So that’s why I started to do the work I now do every Friday afternoon. In London’s Dance Works from 2pm until 6pm I work with five wonderful dancers who can realise my vision for me. I push them harder than they’ve been pushed before. Their bodies are young and strong and supple and I’m getting them to leap and spin; to drop into backbends and splits and become the fantasy bellydancers that have been populating my imagination for so long.

The unexpected result is that, over the past few months, I’ve felt as if I’m in some sort of a mania. Suddenly the half-formed ideas that have been floating around my imagination have flowered into vibrant life. And instead of seeing myself moving in my head, I’m visualising my dancers, who I know are able to do whatever I want and more. At times I’ve thought my head was about to burst with the noise and the images spinning around. Indeed, many nights I’ve been unable to sleep for the music and the pictures in my head. Then, in the morning, the first thing I see are more pictures, as my brain brings forward what it worked on when finally I slept.

It’s as if I’ve always been a choreographer but it’s all been bottled up inside me for fifty years and now it’s desperate to get out. And, far from being jealous of the abilities of my young company of dancers, I’m unbearably excited. My adrenaline is flowing right now as I think about the work we’ll be doing today. And while we’re working together I feel absolute joy. I know they feel the same way - last Friday was Good Friday and a holiday, but that wasn’t going to stop us. We were all there in the classroom working as hard as we could ever work.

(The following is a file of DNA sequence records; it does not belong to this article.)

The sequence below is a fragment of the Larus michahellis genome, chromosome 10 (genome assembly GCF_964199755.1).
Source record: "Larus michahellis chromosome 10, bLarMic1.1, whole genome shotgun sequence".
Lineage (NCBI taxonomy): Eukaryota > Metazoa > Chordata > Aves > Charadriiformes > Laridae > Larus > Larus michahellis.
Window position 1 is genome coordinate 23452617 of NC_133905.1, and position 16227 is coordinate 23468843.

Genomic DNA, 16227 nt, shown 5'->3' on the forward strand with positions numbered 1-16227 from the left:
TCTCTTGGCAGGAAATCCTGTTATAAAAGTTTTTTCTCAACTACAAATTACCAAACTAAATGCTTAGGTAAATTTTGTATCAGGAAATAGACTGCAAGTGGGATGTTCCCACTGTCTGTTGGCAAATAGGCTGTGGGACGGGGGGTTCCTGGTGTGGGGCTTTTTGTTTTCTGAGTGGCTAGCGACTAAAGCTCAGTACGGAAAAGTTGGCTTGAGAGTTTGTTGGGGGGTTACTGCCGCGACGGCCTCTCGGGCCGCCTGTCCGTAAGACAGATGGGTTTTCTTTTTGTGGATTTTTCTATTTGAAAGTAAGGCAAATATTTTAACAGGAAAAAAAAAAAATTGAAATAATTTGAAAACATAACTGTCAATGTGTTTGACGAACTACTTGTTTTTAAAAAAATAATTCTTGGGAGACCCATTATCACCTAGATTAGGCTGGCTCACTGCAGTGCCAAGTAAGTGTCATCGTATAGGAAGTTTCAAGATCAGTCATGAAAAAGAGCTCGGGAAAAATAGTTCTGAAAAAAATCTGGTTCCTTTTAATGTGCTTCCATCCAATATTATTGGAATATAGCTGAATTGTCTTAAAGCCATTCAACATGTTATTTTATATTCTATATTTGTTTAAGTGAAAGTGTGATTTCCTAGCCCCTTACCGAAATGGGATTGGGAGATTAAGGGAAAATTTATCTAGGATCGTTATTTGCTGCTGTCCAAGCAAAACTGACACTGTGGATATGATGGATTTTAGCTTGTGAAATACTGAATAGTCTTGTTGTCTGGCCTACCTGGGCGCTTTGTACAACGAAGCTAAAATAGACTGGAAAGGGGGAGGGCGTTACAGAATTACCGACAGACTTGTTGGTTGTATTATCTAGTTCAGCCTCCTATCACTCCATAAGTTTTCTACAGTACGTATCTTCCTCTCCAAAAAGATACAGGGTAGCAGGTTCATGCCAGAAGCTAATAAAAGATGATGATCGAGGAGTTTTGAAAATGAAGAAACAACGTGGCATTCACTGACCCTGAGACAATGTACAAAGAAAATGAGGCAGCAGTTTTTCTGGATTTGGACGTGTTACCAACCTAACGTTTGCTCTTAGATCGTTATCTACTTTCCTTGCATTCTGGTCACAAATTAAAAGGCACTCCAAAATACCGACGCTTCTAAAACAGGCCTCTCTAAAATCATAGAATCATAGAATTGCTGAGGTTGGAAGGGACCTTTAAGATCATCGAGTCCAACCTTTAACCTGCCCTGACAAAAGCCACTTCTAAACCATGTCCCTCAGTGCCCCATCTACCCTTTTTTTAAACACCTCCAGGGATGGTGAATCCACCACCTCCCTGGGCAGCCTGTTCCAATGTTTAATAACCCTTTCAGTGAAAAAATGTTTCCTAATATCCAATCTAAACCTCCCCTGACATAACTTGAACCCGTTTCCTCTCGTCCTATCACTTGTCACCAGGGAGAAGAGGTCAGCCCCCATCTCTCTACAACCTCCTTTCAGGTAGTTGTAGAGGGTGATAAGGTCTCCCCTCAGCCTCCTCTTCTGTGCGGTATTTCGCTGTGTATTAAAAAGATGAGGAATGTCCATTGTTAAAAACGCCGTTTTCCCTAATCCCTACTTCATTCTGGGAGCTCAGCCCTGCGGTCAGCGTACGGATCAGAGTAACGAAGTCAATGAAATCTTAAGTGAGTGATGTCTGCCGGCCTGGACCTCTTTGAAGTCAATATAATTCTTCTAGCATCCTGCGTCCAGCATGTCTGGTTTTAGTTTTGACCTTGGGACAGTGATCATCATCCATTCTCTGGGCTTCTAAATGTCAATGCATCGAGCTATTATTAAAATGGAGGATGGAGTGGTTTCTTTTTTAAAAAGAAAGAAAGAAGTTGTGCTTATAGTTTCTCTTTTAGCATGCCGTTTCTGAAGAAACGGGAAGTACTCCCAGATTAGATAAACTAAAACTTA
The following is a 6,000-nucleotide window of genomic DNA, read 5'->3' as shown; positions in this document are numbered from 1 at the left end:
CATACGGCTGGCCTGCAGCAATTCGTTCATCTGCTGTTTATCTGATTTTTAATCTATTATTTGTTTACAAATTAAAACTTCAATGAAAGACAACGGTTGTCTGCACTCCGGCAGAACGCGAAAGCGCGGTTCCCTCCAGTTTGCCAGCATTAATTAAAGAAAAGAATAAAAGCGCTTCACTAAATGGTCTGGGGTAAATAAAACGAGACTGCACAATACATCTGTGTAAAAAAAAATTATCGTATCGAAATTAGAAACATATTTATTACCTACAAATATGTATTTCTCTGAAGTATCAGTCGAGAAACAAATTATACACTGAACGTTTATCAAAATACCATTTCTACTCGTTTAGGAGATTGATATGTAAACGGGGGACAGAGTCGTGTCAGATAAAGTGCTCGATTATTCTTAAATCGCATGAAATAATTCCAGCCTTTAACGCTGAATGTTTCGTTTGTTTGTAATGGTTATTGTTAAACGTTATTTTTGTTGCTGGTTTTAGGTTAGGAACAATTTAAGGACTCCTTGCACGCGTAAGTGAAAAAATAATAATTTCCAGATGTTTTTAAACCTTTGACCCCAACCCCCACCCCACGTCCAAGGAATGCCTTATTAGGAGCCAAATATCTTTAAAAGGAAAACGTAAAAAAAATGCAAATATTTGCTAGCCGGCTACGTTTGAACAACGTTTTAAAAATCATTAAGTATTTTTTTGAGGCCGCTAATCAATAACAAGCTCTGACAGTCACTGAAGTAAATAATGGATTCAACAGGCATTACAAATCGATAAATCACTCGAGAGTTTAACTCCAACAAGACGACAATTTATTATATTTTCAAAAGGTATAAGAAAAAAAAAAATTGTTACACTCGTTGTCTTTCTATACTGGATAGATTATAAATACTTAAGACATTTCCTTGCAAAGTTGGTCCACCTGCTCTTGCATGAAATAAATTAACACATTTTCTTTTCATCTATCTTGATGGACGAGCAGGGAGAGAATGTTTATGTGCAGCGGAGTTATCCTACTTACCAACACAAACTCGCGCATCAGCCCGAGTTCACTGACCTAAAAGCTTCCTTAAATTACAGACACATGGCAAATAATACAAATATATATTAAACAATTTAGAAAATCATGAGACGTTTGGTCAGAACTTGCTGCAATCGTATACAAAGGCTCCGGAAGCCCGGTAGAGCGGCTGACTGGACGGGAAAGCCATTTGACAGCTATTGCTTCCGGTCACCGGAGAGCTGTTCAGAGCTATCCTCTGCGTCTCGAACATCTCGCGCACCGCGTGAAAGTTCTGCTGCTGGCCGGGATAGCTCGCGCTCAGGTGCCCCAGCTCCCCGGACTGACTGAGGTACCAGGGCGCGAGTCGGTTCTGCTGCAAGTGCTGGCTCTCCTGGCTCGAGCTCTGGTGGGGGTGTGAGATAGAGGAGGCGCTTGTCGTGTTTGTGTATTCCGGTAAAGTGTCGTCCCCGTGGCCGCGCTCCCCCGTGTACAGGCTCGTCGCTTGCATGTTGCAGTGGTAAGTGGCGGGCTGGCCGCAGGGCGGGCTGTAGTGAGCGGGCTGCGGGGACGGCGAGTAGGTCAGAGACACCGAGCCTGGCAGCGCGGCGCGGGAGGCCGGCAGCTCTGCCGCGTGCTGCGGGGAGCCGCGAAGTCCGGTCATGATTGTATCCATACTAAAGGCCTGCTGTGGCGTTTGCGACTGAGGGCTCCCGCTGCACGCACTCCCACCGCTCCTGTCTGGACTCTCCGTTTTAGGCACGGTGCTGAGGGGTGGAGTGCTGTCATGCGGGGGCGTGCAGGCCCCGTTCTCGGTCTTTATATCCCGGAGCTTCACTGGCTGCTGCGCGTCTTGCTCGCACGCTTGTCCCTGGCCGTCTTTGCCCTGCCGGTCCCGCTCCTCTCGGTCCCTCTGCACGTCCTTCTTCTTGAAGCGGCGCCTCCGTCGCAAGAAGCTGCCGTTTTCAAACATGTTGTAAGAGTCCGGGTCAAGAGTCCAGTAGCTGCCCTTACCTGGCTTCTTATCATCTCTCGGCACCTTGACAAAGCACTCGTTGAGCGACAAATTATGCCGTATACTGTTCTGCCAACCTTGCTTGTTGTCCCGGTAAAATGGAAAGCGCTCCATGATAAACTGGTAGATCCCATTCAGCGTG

I know that they hurt after our classes. I know that their bodies are sore and exhausted. But from what they tell me, they feel alive and deeply satisfied. That they are stretching themselves to the limits; that they are helping create something new and exciting; that they are pushing the boundaries of what our dance can be.

We’ll be premiering our work for the first time at Shimmy in the City in September - just one dance as a taster of what we can do. Raqia Hassan will be there and I can’t wait to talk to her about what it’s like to create a new style and have wonderful dancers executing it on your behalf. But mainly we’re working towards an exciting high profile show in January next year.

My five dancers will form the core of that show, which we hope will blow the audience away. My Project Lift Off girls will be dancing too - in three big group numbers. I just hope I can do them all justice with my choreography. I’m excited and I’m frightened in equal measure - I want so much and I really hope I can deliver the goods.

Oh, and I promise to spill the beans on who these wonderful dancers are very soon!